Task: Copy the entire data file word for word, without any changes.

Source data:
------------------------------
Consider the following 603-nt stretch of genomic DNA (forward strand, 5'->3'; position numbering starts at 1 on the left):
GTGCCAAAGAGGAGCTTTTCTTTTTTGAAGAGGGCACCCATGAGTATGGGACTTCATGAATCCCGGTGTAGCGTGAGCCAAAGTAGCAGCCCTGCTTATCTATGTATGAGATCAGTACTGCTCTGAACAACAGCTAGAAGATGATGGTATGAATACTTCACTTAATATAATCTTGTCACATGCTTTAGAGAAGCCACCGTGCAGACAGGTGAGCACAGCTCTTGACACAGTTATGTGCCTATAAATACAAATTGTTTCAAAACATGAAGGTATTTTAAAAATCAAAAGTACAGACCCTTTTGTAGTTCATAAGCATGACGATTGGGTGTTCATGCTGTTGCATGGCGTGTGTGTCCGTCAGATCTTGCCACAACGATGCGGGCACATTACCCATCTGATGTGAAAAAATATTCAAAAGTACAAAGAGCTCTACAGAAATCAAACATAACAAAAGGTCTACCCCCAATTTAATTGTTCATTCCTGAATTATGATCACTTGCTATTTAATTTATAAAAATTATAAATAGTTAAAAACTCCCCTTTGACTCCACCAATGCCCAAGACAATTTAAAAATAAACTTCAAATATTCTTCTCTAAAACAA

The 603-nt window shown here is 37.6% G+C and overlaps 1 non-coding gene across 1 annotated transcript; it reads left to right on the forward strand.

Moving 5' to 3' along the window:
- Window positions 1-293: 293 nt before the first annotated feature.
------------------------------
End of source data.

Consider the following 603-nt stretch of genomic DNA (forward strand, 5'->3'; position numbering starts at 1 on the left):
GTGCCAAAGAGGAGCTTTTCTTTTTTGAAGAGGGCACCCATGAGTATGGGACTTCATGAATCCCGGTGTAGCGTGAGCCAAAGTAGCAGCCCTGCTTATCTATGTATGAGATCAGTACTGCTCTGAACAACAGCTAGAAGATGATGGTATGAATACTTCACTTAATATAATCTTGTCACATGCTTTAGAGAAGCCACCGTGCAGACAGGTGAGCACAGCTCTTGACACAGTTATGTGCCTATAAATACAAATTGTTTCAAAACATGAAGGTATTTTAAAAATCAAAAGTACAGACCCTTTTGTAGTTCATAAGCATGACGATTGGGTGTTCATGCTGTTGCATGGCGTGTGTGTCCGTCAGATCTTGCCACAACGATGCGGGCACATTACCCATCTGATGTGAAAAAATATTCAAAAGTACAAAGAGCTCTACAGAAATCAAACATAACAAAAGGTCTACCCCCAATTTAATTGTTCATTCCTGAATTATGATCACTTGCTATTTAATTTATAAAAATTATAAATAGTTAAAAACTCCCCTTTGACTCCACCAATGCCCAAGACAATTTAAAAATAAACTTCAAATATTCTTCTCTAAAACAA

The 603-nt window shown here is 37.6% G+C and overlaps 1 non-coding gene across 1 annotated transcript; it reads left to right on the forward strand.

Moving 5' to 3' along the window:
- Window positions 1-293: 293 nt before the first annotated feature.